The conversation about what it means to be an evangelical is an important one because of the continued use of the name. It continues to be used on news broadcasts, in printed articles, and in our churches. But what does the term mean? Who are the evangelicals? We might respond by quoting Bebbington’s quadrilateral, but I’m not sure that helps. What does conversionism mean? What view of the Bible qualifies as “evangelical biblicism”? What form of activism is within bounds? What does crucicentrism mean in reference to atonement theology? Are there elements missing (Thomas Kidd thinks Bebbington misses the most critical characteristic! See Kidd, The Advent of Evangelicalism, 129–145). In other words, what theological positions must you hold (or not hold) in order to rightly claim the name of evangelical?

It seems to me that the name “evangelical” has become as superficial and meaningless as the name of John Wayne’s dog. “Evangelical,” it seems, has simply turned into a political term. It describes a group of people that are increasingly losing their political and cultural influence and have no clear common ground. Especially when it comes to theology in general and the evangel in particular. I simply do not know who makes up the evangelicals.

But here is what I do know. I know that I’m a follower of King Jesus. I believe in the Triune God of the Bible. I believe that God the Father sent God the Son to live a perfect life and die a justice-satisfying death in my place. I believe that the Son rose from the dead and ascended to the right hand of the Father. I long for the day when he returns to judge the living and the dead, casting his enemies into hell and ushering his people into his kingdom. I believe the Spirit of God is poured out and into all who are born again. I believe that all people must repent of their sins and turn towards God through faith in Jesus. In other words, we are justified by grace through faith, having our sins charged to the account of Jesus and his righteousness charged to ours. In short, we are justified by grace alone through faith alone in Christ alone. And I believe that Spirit-filled followers of the King bow to the authoritative Word of the King as they seek to carry out the Great Commission of the King. Finally, this King has a church. The church, tangibly expressed in local congregations, seeks the joy of all peoples and the fame of God’s name through the proclamation of the gospel and in loving service to their neighbors. And we do this until Christ returns or calls us home.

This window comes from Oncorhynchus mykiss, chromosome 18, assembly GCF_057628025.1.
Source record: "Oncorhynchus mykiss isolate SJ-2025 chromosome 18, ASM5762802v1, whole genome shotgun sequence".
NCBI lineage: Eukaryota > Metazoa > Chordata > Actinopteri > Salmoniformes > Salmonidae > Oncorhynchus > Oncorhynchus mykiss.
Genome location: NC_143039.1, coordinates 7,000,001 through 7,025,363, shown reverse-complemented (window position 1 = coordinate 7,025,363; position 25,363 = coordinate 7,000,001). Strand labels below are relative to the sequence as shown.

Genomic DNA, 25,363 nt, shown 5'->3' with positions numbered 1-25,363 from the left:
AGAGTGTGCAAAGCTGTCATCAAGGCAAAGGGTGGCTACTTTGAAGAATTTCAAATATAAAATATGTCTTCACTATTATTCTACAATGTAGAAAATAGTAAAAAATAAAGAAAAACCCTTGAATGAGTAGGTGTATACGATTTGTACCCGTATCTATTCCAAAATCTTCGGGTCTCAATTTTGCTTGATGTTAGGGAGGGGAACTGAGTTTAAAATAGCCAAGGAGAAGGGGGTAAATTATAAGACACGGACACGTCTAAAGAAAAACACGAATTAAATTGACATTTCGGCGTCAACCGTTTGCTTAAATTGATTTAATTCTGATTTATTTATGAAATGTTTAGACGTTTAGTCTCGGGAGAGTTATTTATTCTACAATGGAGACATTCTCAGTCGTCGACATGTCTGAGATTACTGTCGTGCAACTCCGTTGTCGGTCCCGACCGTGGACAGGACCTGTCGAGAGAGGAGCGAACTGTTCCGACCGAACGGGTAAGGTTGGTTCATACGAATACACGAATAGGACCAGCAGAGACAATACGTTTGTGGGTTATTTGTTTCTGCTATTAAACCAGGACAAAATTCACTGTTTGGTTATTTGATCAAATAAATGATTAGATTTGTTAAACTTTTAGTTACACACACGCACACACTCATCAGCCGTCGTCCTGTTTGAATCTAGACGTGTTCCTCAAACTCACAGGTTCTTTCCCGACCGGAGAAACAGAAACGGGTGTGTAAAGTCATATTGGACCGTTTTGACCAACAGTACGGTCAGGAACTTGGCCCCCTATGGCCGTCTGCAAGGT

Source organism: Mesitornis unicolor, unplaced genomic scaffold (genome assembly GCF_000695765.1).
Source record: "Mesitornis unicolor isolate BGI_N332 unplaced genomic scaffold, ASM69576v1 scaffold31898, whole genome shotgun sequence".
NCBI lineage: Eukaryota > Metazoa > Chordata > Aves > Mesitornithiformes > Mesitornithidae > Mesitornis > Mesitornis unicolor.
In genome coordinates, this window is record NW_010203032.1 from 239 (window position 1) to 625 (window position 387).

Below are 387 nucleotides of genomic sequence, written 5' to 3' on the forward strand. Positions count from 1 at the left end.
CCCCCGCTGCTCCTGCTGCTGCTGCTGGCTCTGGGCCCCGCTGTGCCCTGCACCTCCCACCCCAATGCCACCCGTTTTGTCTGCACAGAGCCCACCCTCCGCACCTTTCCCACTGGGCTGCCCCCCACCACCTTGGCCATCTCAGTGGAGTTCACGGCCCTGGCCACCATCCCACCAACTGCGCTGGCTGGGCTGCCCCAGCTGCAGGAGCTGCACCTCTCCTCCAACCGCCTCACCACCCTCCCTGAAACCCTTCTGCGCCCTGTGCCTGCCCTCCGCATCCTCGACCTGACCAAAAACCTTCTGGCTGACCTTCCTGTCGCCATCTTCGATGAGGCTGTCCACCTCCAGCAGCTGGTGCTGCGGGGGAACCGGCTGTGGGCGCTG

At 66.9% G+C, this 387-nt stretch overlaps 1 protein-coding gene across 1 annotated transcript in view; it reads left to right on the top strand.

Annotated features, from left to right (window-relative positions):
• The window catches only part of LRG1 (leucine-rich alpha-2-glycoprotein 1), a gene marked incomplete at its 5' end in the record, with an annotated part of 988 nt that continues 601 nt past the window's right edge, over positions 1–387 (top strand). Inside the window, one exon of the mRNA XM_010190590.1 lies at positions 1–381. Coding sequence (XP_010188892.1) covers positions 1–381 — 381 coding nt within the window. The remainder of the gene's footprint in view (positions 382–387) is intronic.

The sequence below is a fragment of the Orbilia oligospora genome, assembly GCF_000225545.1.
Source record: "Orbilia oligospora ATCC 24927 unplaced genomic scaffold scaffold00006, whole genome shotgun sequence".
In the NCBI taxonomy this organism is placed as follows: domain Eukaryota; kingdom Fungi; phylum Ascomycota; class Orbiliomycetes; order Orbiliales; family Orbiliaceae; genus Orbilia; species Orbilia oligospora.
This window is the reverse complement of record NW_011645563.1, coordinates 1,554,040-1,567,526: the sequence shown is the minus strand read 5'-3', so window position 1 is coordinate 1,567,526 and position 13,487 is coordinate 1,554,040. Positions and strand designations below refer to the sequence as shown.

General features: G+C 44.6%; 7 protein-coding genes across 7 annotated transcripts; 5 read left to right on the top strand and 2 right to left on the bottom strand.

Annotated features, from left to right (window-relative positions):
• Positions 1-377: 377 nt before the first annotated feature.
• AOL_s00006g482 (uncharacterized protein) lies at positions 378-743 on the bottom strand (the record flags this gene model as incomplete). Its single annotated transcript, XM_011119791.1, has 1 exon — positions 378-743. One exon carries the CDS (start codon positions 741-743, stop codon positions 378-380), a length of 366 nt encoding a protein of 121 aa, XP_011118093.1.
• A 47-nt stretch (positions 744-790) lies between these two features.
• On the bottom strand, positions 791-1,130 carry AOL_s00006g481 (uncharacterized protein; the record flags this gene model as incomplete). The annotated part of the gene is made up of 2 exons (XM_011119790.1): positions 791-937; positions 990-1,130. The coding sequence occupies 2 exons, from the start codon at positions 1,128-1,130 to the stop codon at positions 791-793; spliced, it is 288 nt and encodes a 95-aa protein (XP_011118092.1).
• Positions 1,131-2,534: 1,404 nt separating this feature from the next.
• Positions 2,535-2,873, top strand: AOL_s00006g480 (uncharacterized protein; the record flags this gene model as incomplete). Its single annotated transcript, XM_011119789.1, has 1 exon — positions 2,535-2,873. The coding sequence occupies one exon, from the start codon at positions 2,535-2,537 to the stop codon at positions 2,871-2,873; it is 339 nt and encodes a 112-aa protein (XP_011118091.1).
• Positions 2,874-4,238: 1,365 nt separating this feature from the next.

If being an evangelical means the above, I’ll own the name. If it means something else, well … call me by another name.

It is clear that the term evangelical is unclear. Let’s continue the conversation about what it means to be an evangelical. And let’s own the name if we can and should. Or, let’s cast it off and come up with something else, or nothing else. At one level, I’m happy to be known as a follower of King Jesus who is seeking to make Jesus known to all tribes and tongues.

Call me an evangelical, or don’t. Regardless, the evangel must mark my life and the life of every follower of King Jesus.

 

 

Notes
^ (Mohler, The Spectrum of Evangelicalism, 74)

*This post originally appeared at For The Church.